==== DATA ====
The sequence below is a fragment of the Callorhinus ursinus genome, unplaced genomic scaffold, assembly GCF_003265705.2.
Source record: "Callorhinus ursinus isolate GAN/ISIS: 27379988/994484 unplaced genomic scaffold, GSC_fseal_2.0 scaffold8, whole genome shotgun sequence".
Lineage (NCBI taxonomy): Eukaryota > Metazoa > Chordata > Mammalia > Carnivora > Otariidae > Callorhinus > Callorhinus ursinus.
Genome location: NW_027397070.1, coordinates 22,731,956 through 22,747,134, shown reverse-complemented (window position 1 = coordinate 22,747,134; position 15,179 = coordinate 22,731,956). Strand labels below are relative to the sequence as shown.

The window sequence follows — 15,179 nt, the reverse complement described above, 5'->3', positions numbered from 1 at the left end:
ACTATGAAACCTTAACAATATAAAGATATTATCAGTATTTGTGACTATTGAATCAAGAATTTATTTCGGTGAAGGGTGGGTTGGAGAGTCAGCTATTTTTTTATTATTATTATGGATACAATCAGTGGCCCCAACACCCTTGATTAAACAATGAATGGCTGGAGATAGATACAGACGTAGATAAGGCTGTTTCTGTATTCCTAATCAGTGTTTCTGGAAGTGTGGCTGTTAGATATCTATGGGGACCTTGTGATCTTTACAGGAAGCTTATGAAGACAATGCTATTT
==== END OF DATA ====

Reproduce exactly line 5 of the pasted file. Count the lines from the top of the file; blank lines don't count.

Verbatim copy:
The window sequence follows — 15,179 nt, the reverse complement described above, 5'->3', positions numbered from 1 at the left end: